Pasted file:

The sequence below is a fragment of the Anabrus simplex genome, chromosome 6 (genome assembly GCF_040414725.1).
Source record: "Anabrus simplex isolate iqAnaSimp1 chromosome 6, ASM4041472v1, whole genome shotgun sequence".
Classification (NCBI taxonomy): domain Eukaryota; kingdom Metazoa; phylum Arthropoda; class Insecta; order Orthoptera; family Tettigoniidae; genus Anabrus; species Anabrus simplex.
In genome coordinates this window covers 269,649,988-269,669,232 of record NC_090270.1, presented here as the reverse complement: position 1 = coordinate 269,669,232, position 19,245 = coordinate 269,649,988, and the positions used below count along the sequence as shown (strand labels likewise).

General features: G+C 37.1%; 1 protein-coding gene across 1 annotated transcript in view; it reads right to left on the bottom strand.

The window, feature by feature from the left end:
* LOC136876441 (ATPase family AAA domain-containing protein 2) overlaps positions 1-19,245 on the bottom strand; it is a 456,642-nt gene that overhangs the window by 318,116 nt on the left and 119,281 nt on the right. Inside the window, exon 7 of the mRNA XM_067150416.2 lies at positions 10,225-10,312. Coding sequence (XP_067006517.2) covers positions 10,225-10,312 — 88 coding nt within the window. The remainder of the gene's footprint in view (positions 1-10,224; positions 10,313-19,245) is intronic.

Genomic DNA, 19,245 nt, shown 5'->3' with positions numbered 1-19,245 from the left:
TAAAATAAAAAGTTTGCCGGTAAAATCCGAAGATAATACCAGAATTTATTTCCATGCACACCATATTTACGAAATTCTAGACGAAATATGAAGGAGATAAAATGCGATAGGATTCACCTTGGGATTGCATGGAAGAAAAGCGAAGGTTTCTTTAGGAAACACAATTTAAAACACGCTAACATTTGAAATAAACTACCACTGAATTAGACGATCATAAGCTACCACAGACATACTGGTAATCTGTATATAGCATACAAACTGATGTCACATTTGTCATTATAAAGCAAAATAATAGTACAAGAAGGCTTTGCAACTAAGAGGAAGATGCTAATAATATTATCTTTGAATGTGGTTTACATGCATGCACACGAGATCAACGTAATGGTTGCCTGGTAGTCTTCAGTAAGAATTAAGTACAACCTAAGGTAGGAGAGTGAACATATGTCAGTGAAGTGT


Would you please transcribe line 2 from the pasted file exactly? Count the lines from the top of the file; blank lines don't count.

Source record: "Anabrus simplex isolate iqAnaSimp1 chromosome 6, ASM4041472v1, whole genome shotgun sequence".